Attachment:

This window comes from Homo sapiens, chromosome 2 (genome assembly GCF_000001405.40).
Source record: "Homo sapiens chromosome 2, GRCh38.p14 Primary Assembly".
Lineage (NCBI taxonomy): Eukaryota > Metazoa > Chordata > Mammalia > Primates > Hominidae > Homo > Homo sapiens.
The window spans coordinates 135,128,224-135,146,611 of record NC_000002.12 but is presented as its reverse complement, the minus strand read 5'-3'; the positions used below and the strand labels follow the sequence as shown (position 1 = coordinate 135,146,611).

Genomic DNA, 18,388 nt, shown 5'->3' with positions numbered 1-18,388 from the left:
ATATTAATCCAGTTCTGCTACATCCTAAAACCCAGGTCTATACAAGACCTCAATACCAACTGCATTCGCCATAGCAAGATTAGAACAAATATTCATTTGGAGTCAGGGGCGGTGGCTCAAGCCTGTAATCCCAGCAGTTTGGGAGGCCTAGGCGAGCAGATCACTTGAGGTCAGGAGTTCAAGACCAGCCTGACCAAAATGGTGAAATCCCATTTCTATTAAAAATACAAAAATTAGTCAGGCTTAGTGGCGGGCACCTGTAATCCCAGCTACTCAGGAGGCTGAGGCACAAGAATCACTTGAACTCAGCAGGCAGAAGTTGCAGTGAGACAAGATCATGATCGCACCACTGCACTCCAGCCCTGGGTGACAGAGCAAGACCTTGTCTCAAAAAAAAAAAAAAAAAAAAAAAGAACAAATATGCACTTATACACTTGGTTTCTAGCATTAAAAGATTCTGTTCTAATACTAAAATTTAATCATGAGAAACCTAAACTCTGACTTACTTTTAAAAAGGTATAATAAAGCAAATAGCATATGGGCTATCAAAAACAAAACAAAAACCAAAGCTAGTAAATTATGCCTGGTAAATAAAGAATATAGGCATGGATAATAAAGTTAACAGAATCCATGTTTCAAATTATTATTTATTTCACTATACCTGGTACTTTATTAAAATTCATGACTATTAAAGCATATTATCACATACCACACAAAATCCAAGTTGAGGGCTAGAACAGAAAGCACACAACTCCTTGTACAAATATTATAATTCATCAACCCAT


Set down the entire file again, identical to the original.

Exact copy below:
This window comes from Homo sapiens, chromosome 2 (genome assembly GCF_000001405.40).
Source record: "Homo sapiens chromosome 2, GRCh38.p14 Primary Assembly".
Lineage (NCBI taxonomy): Eukaryota > Metazoa > Chordata > Mammalia > Primates > Hominidae > Homo > Homo sapiens.
The window spans coordinates 135,128,224-135,146,611 of record NC_000002.12 but is presented as its reverse complement, the minus strand read 5'-3'; the positions used below and the strand labels follow the sequence as shown (position 1 = coordinate 135,146,611).

Genomic DNA, 18,388 nt, shown 5'->3' with positions numbered 1-18,388 from the left:
ATATTAATCCAGTTCTGCTACATCCTAAAACCCAGGTCTATACAAGACCTCAATACCAACTGCATTCGCCATAGCAAGATTAGAACAAATATTCATTTGGAGTCAGGGGCGGTGGCTCAAGCCTGTAATCCCAGCAGTTTGGGAGGCCTAGGCGAGCAGATCACTTGAGGTCAGGAGTTCAAGACCAGCCTGACCAAAATGGTGAAATCCCATTTCTATTAAAAATACAAAAATTAGTCAGGCTTAGTGGCGGGCACCTGTAATCCCAGCTACTCAGGAGGCTGAGGCACAAGAATCACTTGAACTCAGCAGGCAGAAGTTGCAGTGAGACAAGATCATGATCGCACCACTGCACTCCAGCCCTGGGTGACAGAGCAAGACCTTGTCTCAAAAAAAAAAAAAAAAAAAAAAAGAACAAATATGCACTTATACACTTGGTTTCTAGCATTAAAAGATTCTGTTCTAATACTAAAATTTAATCATGAGAAACCTAAACTCTGACTTACTTTTAAAAAGGTATAATAAAGCAAATAGCATATGGGCTATCAAAAACAAAACAAAAACCAAAGCTAGTAAATTATGCCTGGTAAATAAAGAATATAGGCATGGATAATAAAGTTAACAGAATCCATGTTTCAAATTATTATTTATTTCACTATACCTGGTACTTTATTAAAATTCATGACTATTAAAGCATATTATCACATACCACACAAAATCCAAGTTGAGGGCTAGAACAGAAAGCACACAACTCCTTGTACAAATATTATAATTCATCAACCCAT